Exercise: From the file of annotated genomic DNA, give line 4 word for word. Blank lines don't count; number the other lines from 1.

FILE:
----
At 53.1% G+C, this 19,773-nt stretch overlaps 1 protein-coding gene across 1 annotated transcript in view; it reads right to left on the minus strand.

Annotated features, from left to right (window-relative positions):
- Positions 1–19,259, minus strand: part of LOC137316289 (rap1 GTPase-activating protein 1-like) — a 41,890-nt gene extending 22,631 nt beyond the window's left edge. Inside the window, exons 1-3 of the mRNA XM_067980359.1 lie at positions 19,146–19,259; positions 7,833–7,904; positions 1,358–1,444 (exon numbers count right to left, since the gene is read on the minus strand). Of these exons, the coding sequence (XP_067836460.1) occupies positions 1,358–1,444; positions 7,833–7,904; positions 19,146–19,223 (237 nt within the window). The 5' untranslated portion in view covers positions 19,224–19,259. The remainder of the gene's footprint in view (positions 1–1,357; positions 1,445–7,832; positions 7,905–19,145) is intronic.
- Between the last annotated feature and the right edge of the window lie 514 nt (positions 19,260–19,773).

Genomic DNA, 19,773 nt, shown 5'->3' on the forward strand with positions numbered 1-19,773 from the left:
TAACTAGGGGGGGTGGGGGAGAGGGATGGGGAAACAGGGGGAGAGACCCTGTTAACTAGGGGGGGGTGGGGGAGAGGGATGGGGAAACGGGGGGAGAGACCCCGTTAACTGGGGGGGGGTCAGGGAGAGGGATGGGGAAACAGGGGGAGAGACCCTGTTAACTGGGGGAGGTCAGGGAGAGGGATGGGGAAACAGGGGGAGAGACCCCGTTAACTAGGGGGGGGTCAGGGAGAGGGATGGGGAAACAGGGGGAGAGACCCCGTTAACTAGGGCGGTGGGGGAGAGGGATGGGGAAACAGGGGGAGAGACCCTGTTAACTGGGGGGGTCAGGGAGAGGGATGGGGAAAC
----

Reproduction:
- Between the last annotated feature and the right edge of the window lie 514 nt (positions 19,260–19,773).